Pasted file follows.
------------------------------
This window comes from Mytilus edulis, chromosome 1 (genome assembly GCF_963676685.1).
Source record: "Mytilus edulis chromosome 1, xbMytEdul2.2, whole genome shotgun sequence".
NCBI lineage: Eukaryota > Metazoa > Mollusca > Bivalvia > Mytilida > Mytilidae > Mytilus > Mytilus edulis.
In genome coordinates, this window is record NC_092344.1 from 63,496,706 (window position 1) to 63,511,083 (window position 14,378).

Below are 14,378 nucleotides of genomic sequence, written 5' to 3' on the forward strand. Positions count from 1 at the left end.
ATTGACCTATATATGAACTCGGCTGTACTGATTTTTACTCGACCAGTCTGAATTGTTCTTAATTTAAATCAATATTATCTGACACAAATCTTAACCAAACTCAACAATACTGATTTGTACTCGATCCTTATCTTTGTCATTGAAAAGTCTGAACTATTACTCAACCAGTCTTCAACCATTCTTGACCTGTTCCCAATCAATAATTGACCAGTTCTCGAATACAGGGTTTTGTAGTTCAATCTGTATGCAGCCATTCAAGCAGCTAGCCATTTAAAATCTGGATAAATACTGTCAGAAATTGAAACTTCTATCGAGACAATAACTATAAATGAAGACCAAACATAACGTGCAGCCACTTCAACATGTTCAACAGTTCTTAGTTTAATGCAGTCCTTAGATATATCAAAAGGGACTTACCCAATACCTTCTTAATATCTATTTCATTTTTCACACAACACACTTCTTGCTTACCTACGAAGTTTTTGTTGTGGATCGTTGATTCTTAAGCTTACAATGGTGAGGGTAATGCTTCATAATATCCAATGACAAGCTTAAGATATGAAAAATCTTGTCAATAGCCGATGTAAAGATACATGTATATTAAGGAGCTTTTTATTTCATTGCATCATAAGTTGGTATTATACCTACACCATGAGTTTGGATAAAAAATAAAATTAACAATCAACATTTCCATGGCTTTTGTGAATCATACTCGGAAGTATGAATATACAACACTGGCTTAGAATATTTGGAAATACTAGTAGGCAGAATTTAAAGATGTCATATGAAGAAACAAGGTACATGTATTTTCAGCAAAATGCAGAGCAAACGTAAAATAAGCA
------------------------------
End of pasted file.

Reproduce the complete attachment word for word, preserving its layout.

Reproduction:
This window comes from Mytilus edulis, chromosome 1 (genome assembly GCF_963676685.1).
Source record: "Mytilus edulis chromosome 1, xbMytEdul2.2, whole genome shotgun sequence".
NCBI lineage: Eukaryota > Metazoa > Mollusca > Bivalvia > Mytilida > Mytilidae > Mytilus > Mytilus edulis.
In genome coordinates, this window is record NC_092344.1 from 63,496,706 (window position 1) to 63,511,083 (window position 14,378).

Below are 14,378 nucleotides of genomic sequence, written 5' to 3' on the forward strand. Positions count from 1 at the left end.
ATTGACCTATATATGAACTCGGCTGTACTGATTTTTACTCGACCAGTCTGAATTGTTCTTAATTTAAATCAATATTATCTGACACAAATCTTAACCAAACTCAACAATACTGATTTGTACTCGATCCTTATCTTTGTCATTGAAAAGTCTGAACTATTACTCAACCAGTCTTCAACCATTCTTGACCTGTTCCCAATCAATAATTGACCAGTTCTCGAATACAGGGTTTTGTAGTTCAATCTGTATGCAGCCATTCAAGCAGCTAGCCATTTAAAATCTGGATAAATACTGTCAGAAATTGAAACTTCTATCGAGACAATAACTATAAATGAAGACCAAACATAACGTGCAGCCACTTCAACATGTTCAACAGTTCTTAGTTTAATGCAGTCCTTAGATATATCAAAAGGGACTTACCCAATACCTTCTTAATATCTATTTCATTTTTCACACAACACACTTCTTGCTTACCTACGAAGTTTTTGTTGTGGATCGTTGATTCTTAAGCTTACAATGGTGAGGGTAATGCTTCATAATATCCAATGACAAGCTTAAGATATGAAAAATCTTGTCAATAGCCGATGTAAAGATACATGTATATTAAGGAGCTTTTTATTTCATTGCATCATAAGTTGGTATTATACCTACACCATGAGTTTGGATAAAAAATAAAATTAACAATCAACATTTCCATGGCTTTTGTGAATCATACTCGGAAGTATGAATATACAACACTGGCTTAGAATATTTGGAAATACTAGTAGGCAGAATTTAAAGATGTCATATGAAGAAACAAGGTACATGTATTTTCAGCAAAATGCAGAGCAAACGTAAAATAAGCA